Assemblyman calls for new Richmond-San Rafael Bridge after second mishap

A state assemblyman has called for funding to replace the haggard Richmond-San Rafael Bridge, where chunks of concrete fell from the upper deck for the second time in two months on Friday.

“Enough with the Band-Aids, let’s have a bridge that will last for generations,” said Assemblyman Marc Levine, D-Marin County, who was sitting in traffic on the Golden Gate Bridge on Friday afternoon. He had gone to lunch with his parents in Walnut Creek, then taken a circuitous route back to Marin to avoid the troubled span.

The latest mishap occurred shortly after 1 p.m., when a motorist called the California Highway Patrol to report football-sized pieces of debris on the lower deck. CHP officers shut down two eastbound traffic lanes for about two hours, causing backups along Interstate 580 and Highway 37. No injuries were reported.

Inspectors later determined that the material chipped off the upper deck after workers finished nightly repairs for a major maintenance project — swapping out 61 aging steel joints. The sticks of rebar, each encased in a protective layer of concrete, connect sections of the bridge and allow it to move when the temperature changes.

Concrete frequently expands and loosens, particularly when it’s jostled by jack hammers and hacksaws. A Caltrans spokeswoman said the agency “will continue to monitor the bridge closely” and that it’s “working with the contractor to prevent additional spalling” — transportation-speak for concrete peeling off a steel bar — “as the work continues.”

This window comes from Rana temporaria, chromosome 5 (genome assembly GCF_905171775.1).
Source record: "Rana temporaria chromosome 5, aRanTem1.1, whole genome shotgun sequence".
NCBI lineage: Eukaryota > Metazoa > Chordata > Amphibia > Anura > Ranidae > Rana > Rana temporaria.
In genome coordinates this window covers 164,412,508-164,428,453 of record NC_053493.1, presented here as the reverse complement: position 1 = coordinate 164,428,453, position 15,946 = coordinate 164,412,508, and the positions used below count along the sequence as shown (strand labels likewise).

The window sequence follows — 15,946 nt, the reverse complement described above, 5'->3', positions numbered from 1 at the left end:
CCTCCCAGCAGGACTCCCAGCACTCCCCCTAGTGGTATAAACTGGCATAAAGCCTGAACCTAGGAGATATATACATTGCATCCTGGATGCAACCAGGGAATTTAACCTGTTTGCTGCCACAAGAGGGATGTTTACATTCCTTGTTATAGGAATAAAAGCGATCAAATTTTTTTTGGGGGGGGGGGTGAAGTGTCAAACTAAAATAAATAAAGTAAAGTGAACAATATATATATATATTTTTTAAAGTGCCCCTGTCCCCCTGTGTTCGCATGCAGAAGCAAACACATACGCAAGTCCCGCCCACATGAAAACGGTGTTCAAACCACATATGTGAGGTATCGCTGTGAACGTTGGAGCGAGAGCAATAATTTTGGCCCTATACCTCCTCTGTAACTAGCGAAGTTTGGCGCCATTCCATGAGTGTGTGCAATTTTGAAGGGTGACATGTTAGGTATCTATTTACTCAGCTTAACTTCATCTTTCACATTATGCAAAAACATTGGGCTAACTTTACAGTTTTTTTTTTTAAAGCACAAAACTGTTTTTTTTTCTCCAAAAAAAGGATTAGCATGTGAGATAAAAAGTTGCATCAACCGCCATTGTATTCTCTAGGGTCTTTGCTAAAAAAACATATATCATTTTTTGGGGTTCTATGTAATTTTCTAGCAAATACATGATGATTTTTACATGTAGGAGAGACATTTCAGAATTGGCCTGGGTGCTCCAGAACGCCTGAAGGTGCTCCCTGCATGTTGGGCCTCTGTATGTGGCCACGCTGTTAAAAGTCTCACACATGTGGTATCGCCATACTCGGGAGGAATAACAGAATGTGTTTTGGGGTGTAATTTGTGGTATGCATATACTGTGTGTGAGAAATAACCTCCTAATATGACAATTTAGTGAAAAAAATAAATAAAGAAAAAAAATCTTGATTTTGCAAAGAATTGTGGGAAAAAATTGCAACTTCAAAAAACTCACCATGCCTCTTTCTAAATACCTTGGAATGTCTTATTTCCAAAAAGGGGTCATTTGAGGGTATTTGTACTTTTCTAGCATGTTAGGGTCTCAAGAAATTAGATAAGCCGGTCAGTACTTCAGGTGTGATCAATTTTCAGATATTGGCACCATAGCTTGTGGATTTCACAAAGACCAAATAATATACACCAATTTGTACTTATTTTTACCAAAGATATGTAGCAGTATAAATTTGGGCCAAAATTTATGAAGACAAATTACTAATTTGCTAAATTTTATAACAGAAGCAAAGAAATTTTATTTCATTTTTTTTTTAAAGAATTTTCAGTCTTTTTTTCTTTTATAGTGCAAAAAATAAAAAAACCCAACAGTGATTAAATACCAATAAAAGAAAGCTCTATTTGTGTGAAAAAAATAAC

Caltrans started its $10 million repair effort last month, after bits of concrete broke from an expansion joint and pelted a Mercedes. That spillage left a 6-foot cavity beneath the roadway, shutting the span for nine hours and causing gridlock as far away as downtown San Francisco.

It was a teachable moment for local politicians and motorists who cross the bridge each day, many of whom have watched it suffer potholes and gashes over the years. Opened in 1956, the undulating structure is carrying more cars and trucks by the year, as workers commute from the housing-rich East Bay to jobs in San Rafael, Marin and San Francisco.

Traffic and freight loads got heavier after the Recession ended in 2009, Levine said. He views the workhorse span as a key piece of the Bay Area’s culture and economy. Yet it’s battered each day by big rigs, rain and briny salt air, said John Goodwin, spokesman for the Metropolitan Transportation Commission.

“The need to replace this bridge eventually is on our radar screen,” Goodwin said,

Rebuilding a bridge takes years and costs billions of dollars, but Levine said he’s already got the process started. He met with Caltrans director Laurie Berman in the state Capitol last week and made a state budget request for $10 million to start the planning phase.

Additionally, Levine has asked the Metropolitan Transportation Commission to develop concepts for a new span. He said that this year alone the state will pay $100 million to maintain the Richmond-San Rafael Bridge, which doesn’t include the cost of economic disruption whenever concrete falls, forcing closures.

“This is a cry for help from the bridge,” he said. “We need to make an investment here.”

Goodwin said that Bay Area transit officials will “eventually have no option” but to build a new bridge. The question is when they can secure the money. Caltrans already has to replace the deck some time in the next decade, which by itself would cost hundreds of millions of dollars.

Building a new structure “is not a ‘right now’ thing,” Goodwin said. “But it is a ‘before too long’ thing. Like any 65-year-old, this bridge is getting creaky.”

Rachel Swan is a San Francisco Chronicle staff writer. Email: rswan@sfchronicle.com Twitter: @rachelswan

Rachel Swan is a San Francisco Chronicle staff writer. Email: rswan@sfchronicle.com

This post was originally posted at https://www.sfgate.com/bayarea/article/Falling-concrete-closes-2-eastbound-lanes-of-13745593.php.

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